Quaine sent Balls this video of him walking back across the pitch after the game, the jersey successfully retrieved:
— Gavin Cooney (@gcooney93) July 1, 2017
27 - David Clifford scores 4-4 in an All-Ireland final.
The curtain-raising for the All-Ireland Senior Football Final was a solo effort. It took David Clifford just 11 seconds to tug on the rope.
The TG4 clock was not even on the screen by the time the 18-year-old’s boot forced the net to bulge for the first of four times in the All-Ireland minor final against Derry.
It was both the end and the beginning; the end of Derry’s chances in the game and the beginning of new hope for Kerry football. A Kingdom dreams he will be the difference in their efforts to stop the Dublin juggernaut.
Clifford scored 4-4 in all, a remarkable performance in an All-Ireland final.
— The GAA (@officialgaa) September 18, 2017
26 - Gina Akpe Moses wins gold for Ireland
Gold medals in athletics for Ireland are a rare occurrence. Even rarer still: a gold medal in a sprint event.
In mid-July, at the European U20 Championships in Italy, 18-year-old Gina Akpe Moses stormed to victory, holding off Germany's Keshia Kwadwo and Ingvild Meinseth of Norway in the final.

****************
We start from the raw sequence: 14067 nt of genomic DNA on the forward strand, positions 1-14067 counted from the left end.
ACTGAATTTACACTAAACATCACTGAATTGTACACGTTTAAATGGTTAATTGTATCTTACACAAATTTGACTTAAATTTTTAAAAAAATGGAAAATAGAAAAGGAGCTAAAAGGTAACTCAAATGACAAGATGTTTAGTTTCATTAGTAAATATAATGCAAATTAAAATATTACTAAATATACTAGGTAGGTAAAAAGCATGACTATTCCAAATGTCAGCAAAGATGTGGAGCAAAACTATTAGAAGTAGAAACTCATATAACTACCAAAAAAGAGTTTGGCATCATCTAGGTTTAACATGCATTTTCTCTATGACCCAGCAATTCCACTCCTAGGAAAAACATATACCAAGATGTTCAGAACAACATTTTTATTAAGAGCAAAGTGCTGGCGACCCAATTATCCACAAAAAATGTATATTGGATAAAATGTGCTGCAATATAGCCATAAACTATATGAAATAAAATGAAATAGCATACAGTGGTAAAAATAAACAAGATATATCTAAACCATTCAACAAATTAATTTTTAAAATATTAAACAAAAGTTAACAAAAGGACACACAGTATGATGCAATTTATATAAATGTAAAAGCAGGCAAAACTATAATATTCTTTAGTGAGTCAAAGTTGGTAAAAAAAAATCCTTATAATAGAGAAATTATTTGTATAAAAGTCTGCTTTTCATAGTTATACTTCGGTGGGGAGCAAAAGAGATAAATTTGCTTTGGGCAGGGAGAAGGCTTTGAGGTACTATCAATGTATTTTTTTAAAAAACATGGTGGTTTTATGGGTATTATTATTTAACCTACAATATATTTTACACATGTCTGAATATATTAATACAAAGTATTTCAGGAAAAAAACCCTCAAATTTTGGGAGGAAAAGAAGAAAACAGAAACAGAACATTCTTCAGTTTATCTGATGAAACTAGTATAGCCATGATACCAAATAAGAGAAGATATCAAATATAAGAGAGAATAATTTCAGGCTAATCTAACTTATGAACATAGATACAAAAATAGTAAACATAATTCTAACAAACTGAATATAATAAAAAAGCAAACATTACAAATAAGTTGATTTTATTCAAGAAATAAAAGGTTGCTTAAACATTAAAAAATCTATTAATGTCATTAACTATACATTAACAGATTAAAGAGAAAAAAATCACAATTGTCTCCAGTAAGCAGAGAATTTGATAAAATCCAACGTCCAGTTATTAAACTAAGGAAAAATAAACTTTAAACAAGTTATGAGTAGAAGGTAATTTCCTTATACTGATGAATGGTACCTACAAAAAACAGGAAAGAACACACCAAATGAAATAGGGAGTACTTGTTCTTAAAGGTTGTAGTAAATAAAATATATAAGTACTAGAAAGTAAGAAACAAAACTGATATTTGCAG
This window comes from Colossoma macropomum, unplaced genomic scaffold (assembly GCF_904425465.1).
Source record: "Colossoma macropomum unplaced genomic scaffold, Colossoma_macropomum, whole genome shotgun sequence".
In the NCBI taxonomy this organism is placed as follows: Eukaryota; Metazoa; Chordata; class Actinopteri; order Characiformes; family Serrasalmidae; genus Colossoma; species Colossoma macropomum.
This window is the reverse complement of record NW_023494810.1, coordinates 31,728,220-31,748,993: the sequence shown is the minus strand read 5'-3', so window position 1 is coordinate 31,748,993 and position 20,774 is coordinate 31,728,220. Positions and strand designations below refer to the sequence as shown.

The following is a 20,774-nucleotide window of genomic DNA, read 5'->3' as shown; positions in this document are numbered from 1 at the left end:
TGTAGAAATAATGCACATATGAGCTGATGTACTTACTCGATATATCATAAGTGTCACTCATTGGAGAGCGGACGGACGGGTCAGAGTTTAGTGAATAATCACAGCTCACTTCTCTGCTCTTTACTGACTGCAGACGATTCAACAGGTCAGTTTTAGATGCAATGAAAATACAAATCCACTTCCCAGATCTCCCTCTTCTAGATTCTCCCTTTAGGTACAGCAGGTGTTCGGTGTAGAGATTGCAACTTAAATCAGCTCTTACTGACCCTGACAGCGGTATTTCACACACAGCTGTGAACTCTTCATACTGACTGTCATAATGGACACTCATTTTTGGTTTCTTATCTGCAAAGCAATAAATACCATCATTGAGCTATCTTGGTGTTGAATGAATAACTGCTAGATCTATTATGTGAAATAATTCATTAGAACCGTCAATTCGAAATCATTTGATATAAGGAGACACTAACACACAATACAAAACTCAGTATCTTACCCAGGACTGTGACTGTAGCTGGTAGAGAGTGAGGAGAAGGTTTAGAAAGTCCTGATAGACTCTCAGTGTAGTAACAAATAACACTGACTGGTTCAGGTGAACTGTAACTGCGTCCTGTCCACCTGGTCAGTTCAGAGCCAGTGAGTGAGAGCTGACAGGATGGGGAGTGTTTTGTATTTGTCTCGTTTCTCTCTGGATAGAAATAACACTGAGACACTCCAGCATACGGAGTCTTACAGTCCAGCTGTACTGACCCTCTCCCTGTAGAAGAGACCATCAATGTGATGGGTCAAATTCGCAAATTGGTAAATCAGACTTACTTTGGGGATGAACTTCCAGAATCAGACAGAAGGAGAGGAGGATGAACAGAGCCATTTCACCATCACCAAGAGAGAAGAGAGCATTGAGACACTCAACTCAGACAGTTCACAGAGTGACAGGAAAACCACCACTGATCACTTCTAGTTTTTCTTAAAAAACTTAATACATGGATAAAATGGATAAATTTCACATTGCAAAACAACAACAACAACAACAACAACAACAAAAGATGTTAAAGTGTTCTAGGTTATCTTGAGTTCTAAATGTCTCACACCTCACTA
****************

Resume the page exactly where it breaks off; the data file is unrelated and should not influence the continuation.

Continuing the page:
Running for the Blackrock club in Louth, Akpe Moses said that her semi-final performance gave her an inkling that a podium place was a possibility. It was not not until 20m from the line that she thought gold might be within her grasp.
The look on her face as she celebrated post-race expressed the joy of someone who had just achieved reward for years of hard work.
25 - Con O’Callaghan's All-Ireland Final Goal
75 seconds into the All-Ireland final, Con O’Callaghan picked up the ball just inside the Mayo 45. Eight seconds later, he made Mayo hearts sink.
The Young Footballer of the Year had weaved his way through the Mayo defence and finished with a calm contrasting with the demeanour of everyone else inside Croke Park that day.
Faced with the giant figure of David Clarke, he embraced the insightful analysis of Kevin McManamon who had advised that shots on the Mayo keeper should be kept low.
The ball trickled to the net as 15 Mayo men and thousands more in green and red looked on helpless.
— The GAA (@officialgaa) September 18, 2017
24 - Cork stun Tipp at Semple
It’s the unexpected that makes a summer. That adjective can certainly be used regarding the Munster quarter-final between Cork and Tipp.